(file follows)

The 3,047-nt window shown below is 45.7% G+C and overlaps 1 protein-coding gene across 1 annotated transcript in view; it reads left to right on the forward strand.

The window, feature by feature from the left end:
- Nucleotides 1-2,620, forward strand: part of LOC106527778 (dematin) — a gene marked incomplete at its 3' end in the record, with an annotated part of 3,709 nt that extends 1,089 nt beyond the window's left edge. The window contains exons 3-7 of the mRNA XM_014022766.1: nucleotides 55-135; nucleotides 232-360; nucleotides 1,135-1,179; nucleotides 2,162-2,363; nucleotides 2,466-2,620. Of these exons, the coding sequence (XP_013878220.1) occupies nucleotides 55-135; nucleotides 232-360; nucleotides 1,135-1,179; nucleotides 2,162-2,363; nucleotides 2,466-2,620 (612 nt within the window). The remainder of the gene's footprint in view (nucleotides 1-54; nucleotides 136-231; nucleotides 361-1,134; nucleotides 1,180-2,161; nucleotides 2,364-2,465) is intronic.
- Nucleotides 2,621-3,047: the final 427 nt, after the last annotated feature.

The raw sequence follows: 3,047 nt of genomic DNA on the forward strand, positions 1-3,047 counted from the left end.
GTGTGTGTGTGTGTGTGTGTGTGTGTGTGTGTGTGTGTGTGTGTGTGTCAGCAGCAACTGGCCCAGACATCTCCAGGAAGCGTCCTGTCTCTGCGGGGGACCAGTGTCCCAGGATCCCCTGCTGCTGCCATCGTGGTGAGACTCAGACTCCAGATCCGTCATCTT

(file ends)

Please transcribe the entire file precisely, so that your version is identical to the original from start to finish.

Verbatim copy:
The 3,047-nt window shown below is 45.7% G+C and overlaps 1 protein-coding gene across 1 annotated transcript in view; it reads left to right on the forward strand.

The window, feature by feature from the left end:
- Nucleotides 1-2,620, forward strand: part of LOC106527778 (dematin) — a gene marked incomplete at its 3' end in the record, with an annotated part of 3,709 nt that extends 1,089 nt beyond the window's left edge. The window contains exons 3-7 of the mRNA XM_014022766.1: nucleotides 55-135; nucleotides 232-360; nucleotides 1,135-1,179; nucleotides 2,162-2,363; nucleotides 2,466-2,620. Of these exons, the coding sequence (XP_013878220.1) occupies nucleotides 55-135; nucleotides 232-360; nucleotides 1,135-1,179; nucleotides 2,162-2,363; nucleotides 2,466-2,620 (612 nt within the window). The remainder of the gene's footprint in view (nucleotides 1-54; nucleotides 136-231; nucleotides 361-1,134; nucleotides 1,180-2,161; nucleotides 2,364-2,465) is intronic.
- Nucleotides 2,621-3,047: the final 427 nt, after the last annotated feature.

The raw sequence follows: 3,047 nt of genomic DNA on the forward strand, positions 1-3,047 counted from the left end.
GTGTGTGTGTGTGTGTGTGTGTGTGTGTGTGTGTGTGTGTGTGTGTGTCAGCAGCAACTGGCCCAGACATCTCCAGGAAGCGTCCTGTCTCTGCGGGGGACCAGTGTCCCAGGATCCCCTGCTGCTGCCATCGTGGTGAGACTCAGACTCCAGATCCGTCATCTT